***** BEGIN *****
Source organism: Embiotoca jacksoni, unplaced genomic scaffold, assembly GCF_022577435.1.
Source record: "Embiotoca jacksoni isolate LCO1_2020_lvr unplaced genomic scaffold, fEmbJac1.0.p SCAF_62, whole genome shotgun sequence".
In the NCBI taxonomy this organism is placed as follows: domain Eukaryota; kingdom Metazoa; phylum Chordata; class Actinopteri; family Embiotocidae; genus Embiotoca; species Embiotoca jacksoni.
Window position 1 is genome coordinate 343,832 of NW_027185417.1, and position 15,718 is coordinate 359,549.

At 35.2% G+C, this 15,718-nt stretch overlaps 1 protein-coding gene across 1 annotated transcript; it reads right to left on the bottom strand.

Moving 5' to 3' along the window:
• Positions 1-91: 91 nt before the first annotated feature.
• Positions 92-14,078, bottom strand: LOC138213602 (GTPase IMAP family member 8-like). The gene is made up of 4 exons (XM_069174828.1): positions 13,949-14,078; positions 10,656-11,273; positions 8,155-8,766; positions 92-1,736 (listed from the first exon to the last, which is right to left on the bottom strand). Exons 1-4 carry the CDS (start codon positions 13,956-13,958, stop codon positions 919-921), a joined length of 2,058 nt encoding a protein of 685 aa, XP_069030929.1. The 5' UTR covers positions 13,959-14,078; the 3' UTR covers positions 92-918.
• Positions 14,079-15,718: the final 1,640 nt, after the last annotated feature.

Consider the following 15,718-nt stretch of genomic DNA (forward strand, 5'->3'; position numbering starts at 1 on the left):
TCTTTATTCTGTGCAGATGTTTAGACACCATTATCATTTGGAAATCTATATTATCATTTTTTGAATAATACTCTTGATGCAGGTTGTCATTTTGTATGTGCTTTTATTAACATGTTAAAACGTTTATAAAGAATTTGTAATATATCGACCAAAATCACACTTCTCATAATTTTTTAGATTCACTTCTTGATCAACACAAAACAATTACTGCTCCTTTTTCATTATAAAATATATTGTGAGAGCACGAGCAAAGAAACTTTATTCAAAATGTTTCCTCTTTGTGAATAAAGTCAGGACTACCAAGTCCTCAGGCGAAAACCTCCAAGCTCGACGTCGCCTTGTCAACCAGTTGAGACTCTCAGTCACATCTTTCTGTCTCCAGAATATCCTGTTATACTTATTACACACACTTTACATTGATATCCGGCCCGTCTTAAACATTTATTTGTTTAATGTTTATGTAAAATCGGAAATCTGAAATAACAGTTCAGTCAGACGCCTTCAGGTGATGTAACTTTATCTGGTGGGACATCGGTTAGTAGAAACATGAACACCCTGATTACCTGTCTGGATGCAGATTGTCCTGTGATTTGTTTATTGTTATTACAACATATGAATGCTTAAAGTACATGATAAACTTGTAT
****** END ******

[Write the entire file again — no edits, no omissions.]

Source organism: Embiotoca jacksoni, unplaced genomic scaffold, assembly GCF_022577435.1.
Source record: "Embiotoca jacksoni isolate LCO1_2020_lvr unplaced genomic scaffold, fEmbJac1.0.p SCAF_62, whole genome shotgun sequence".
In the NCBI taxonomy this organism is placed as follows: domain Eukaryota; kingdom Metazoa; phylum Chordata; class Actinopteri; family Embiotocidae; genus Embiotoca; species Embiotoca jacksoni.
Window position 1 is genome coordinate 343,832 of NW_027185417.1, and position 15,718 is coordinate 359,549.

At 35.2% G+C, this 15,718-nt stretch overlaps 1 protein-coding gene across 1 annotated transcript; it reads right to left on the bottom strand.

Moving 5' to 3' along the window:
• Positions 1-91: 91 nt before the first annotated feature.
• Positions 92-14,078, bottom strand: LOC138213602 (GTPase IMAP family member 8-like). The gene is made up of 4 exons (XM_069174828.1): positions 13,949-14,078; positions 10,656-11,273; positions 8,155-8,766; positions 92-1,736 (listed from the first exon to the last, which is right to left on the bottom strand). Exons 1-4 carry the CDS (start codon positions 13,956-13,958, stop codon positions 919-921), a joined length of 2,058 nt encoding a protein of 685 aa, XP_069030929.1. The 5' UTR covers positions 13,959-14,078; the 3' UTR covers positions 92-918.
• Positions 14,079-15,718: the final 1,640 nt, after the last annotated feature.

Consider the following 15,718-nt stretch of genomic DNA (forward strand, 5'->3'; position numbering starts at 1 on the left):
TCTTTATTCTGTGCAGATGTTTAGACACCATTATCATTTGGAAATCTATATTATCATTTTTTGAATAATACTCTTGATGCAGGTTGTCATTTTGTATGTGCTTTTATTAACATGTTAAAACGTTTATAAAGAATTTGTAATATATCGACCAAAATCACACTTCTCATAATTTTTTAGATTCACTTCTTGATCAACACAAAACAATTACTGCTCCTTTTTCATTATAAAATATATTGTGAGAGCACGAGCAAAGAAACTTTATTCAAAATGTTTCCTCTTTGTGAATAAAGTCAGGACTACCAAGTCCTCAGGCGAAAACCTCCAAGCTCGACGTCGCCTTGTCAACCAGTTGAGACTCTCAGTCACATCTTTCTGTCTCCAGAATATCCTGTTATACTTATTACACACACTTTACATTGATATCCGGCCCGTCTTAAACATTTATTTGTTTAATGTTTATGTAAAATCGGAAATCTGAAATAACAGTTCAGTCAGACGCCTTCAGGTGATGTAACTTTATCTGGTGGGACATCGGTTAGTAGAAACATGAACACCCTGATTACCTGTCTGGATGCAGATTGTCCTGTGATTTGTTTATTGTTATTACAACATATGAATGCTTAAAGTACATGATAAACTTGTAT